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7 Simple Ways to Work 10 Times Faster

7 Simple Ways to Work 10 Times Faster

If you’re having trouble staying on task and getting the most out of your day, there are actually several simple ways to maximize productivity so that you can go to sleep feeling accomplished and happy with your progress. They won’t require big life changes, only little tweaks, and you’ll be so happy with the results. Here they are:

1. Wake Up Early

Successful people swear by waking up early. At that point, the world is quiet. You haven’t been affected by the distractions of the day, and you get a moment to yourself. Use this time to be your most productive or create a plan for your day. If you’re not an early bird, try setting your alarm just 30 minutes earlier each day until you can comfortably wake up at dawn.

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2. Make a List

Making lists is a great way to feel productive. Keep the list small so that it does not look overwhelming. Make sure to cross things off as you go to keep your stamina up and your motivation strong. Be sure to keep the list in a place that you can reach it easily. There’s nothing worse for productivity than having multiple lists strewn all over the house. Just make one main list, and make sure that you keep it close by.

3. Set Goals

We can all be more productive if we have something that we’re looking forward to. If you have a goal to eat dinner with your friends at 6:00 p.m., you’ll be more likely to finish the tasks on that handy list that you made. You can even set bigger goals like paying off debt or reaching a specific number of people for your business. No matter how big or how small, you have to set them.

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4. Get Accountability

Being productive is so much easier when someone is keeping you accountable. It can be something as small as telling your mom that you want to work out every day or announcing it to the world on a blog post. Either way, telling someone else about your goals for the day will make you more likely to reach them.

5. Do The Most Difficult Task First

It’s human nature to put off the most difficult task. This leads to more procrastination. However, if you start each day by completing the one thing you are dreading, all of your other tasks will seem small by comparison.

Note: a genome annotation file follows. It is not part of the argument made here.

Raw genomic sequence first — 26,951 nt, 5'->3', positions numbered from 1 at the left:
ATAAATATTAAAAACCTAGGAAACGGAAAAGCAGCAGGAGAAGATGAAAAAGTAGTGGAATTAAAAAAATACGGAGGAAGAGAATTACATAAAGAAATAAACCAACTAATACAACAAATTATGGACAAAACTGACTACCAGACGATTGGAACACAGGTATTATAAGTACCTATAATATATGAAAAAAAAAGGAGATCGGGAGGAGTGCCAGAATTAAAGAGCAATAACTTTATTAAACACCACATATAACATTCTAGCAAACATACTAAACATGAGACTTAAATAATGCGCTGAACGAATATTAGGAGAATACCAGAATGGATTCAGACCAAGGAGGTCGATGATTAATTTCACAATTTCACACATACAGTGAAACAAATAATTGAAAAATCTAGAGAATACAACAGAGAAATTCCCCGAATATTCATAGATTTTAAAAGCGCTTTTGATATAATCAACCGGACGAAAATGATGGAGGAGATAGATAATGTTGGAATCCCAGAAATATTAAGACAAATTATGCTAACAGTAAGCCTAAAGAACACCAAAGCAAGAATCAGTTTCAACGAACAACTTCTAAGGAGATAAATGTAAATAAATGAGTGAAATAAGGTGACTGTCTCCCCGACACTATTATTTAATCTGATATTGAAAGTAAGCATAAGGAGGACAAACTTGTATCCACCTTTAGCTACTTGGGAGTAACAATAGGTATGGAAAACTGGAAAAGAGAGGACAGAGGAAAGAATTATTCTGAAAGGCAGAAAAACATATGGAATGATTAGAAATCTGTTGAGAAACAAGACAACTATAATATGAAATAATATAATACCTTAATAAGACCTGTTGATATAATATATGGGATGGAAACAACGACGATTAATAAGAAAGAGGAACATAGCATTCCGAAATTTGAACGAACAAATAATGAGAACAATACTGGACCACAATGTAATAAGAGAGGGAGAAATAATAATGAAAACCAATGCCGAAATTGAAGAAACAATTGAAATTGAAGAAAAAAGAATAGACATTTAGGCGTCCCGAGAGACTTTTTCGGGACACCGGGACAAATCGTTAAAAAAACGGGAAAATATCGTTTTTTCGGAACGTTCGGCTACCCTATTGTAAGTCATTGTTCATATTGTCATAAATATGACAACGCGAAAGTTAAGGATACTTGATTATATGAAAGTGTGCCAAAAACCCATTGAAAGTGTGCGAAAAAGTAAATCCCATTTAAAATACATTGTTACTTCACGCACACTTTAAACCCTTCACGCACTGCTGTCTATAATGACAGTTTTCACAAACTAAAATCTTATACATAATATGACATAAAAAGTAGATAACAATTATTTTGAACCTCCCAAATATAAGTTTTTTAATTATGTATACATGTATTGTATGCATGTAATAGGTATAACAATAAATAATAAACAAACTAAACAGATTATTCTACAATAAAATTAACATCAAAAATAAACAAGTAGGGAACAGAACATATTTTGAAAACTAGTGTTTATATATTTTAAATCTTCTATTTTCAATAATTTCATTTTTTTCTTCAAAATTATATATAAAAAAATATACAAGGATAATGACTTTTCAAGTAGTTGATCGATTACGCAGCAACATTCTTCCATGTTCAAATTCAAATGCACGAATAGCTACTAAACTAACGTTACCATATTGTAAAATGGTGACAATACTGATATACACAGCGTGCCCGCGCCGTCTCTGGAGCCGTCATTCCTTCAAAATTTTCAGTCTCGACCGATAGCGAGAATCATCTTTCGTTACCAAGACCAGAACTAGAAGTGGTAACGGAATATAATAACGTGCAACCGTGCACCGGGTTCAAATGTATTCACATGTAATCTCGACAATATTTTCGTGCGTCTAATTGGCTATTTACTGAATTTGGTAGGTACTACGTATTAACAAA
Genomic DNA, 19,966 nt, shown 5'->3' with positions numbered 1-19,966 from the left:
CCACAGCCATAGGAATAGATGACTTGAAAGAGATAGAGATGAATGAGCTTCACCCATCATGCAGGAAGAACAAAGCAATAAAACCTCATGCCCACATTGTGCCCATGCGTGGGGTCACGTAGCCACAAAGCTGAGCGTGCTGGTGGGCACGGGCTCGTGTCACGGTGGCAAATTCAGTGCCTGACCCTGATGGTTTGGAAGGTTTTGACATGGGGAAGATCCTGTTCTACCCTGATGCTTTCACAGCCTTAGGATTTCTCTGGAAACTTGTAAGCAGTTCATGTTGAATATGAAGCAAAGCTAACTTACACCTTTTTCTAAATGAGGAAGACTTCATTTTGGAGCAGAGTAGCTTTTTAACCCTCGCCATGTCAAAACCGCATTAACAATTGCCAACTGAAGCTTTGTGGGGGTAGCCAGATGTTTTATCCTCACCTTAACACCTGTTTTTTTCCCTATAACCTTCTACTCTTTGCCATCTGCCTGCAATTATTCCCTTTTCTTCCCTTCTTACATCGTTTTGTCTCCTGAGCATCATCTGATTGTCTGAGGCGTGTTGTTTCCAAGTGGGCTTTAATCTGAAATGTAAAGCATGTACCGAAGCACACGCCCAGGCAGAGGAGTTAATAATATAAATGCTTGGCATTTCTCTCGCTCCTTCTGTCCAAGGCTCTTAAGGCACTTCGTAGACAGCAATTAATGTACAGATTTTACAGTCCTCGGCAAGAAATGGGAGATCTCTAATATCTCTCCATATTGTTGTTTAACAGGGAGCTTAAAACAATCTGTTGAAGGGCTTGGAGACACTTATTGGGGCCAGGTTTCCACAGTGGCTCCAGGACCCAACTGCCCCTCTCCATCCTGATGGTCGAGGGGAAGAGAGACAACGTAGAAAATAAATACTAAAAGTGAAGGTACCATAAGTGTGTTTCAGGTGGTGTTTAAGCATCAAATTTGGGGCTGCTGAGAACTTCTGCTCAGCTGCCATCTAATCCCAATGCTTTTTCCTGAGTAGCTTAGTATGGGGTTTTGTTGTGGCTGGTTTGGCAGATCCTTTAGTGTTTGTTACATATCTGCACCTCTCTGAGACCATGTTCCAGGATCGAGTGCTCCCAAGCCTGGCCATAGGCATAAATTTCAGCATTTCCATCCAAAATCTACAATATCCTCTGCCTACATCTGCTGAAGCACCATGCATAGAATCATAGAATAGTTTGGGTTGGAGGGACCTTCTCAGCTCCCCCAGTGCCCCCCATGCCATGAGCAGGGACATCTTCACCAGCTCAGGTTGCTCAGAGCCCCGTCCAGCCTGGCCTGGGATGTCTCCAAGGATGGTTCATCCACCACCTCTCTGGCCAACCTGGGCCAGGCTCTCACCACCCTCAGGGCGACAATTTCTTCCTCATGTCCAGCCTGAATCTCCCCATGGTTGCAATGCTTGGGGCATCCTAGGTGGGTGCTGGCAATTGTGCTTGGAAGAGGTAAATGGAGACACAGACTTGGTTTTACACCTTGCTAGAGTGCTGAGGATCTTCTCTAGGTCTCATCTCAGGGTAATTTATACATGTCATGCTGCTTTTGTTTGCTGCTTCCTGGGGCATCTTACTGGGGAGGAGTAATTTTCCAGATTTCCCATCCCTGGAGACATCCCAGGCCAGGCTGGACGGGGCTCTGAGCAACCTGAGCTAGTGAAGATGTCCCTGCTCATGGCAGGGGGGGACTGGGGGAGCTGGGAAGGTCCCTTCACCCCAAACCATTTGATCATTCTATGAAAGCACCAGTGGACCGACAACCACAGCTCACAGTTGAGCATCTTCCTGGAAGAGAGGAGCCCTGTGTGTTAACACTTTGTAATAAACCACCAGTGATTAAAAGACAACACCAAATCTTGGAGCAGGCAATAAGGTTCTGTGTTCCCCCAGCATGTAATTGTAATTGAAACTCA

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6. Treat Yourself

When you do have a great, productive day, don’t forget to treat yourself. When times are tough, you have to give yourself a little reward. Even something as small as getting an ice cream will make you feel great about all you have accomplished.

7. Make Your Goals Visible

If you have set goals that you want to reach every day, make sure they are visible to you. You can do this by putting your goals on a big dry erase board or writing them on sticky notes that you put on your monitor. The point is that they are supposed to be in a place where you can look when you are feeling unproductive or weak. Those reminders of yours goals should be enough to push you forward to succeed.

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Ultimately, there are many ways to become more productive. You can use an item on this list or a combination of them until you find what works best for you. We’re all motivated in different ways, and what’s most important is that you spend some time trying to find out what helps you to get your goals accomplished. Good luck, and if you have any other productivity tips, please leave them in the comment section below.

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Catherine Alford

Catherine is the go to personal finance expert for educated, aspirational moms who want to recapture their life passions.

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Last Updated on July 21, 2021

The Importance of Reminders (And How to Make a Reminder Work)

The Importance of Reminders (And How to Make a Reminder Work)

No matter how well you set up your todo list and calendar, you aren’t going to get things done unless you have a reliable way of reminding yourself to actually do them.

Anyone who’s spent an hour writing up the perfect grocery list only to realize at the store that they forgot to bring the list understands the importance of reminders.

Reminders of some sort or another are what turn a collection of paper goods or web services into what David Allen calls a “trusted system.”[1]

A lot of people resist getting better organized. No matter what kind of chaotic mess, their lives are on a day-to-day basis because they know themselves well enough to know that there’s after all that work they’ll probably forget to take their lists with them when it matters most.

Fortunately, there are ways to make sure we remember to check our lists — and to remember to do the things we need to do, whether they’re on a list or not.

In most cases, we need a lot of pushing at first, for example by making a reminder, but eventually we build up enough momentum that doing what needs doing becomes a habit — not an exception.

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From Creating Reminders to Building Habits

A habit is any act we engage in automatically without thinking about it.